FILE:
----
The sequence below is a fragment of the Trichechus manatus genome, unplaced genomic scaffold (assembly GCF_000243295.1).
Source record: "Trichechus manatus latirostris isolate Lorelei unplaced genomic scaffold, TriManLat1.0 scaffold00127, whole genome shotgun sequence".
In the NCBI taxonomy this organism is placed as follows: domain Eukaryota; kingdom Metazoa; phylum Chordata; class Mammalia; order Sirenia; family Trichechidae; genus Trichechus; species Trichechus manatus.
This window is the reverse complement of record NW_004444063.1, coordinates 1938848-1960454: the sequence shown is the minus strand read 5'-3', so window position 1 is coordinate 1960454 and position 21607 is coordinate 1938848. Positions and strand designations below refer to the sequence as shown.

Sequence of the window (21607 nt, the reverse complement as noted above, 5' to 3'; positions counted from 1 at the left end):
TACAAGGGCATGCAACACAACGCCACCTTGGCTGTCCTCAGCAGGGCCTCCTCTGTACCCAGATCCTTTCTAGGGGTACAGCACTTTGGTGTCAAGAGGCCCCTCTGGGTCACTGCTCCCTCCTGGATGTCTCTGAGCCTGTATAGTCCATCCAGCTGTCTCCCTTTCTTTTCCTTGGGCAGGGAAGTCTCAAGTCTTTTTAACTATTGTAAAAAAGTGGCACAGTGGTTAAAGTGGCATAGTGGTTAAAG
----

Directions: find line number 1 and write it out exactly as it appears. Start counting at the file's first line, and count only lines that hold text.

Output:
The sequence below is a fragment of the Trichechus manatus genome, unplaced genomic scaffold (assembly GCF_000243295.1).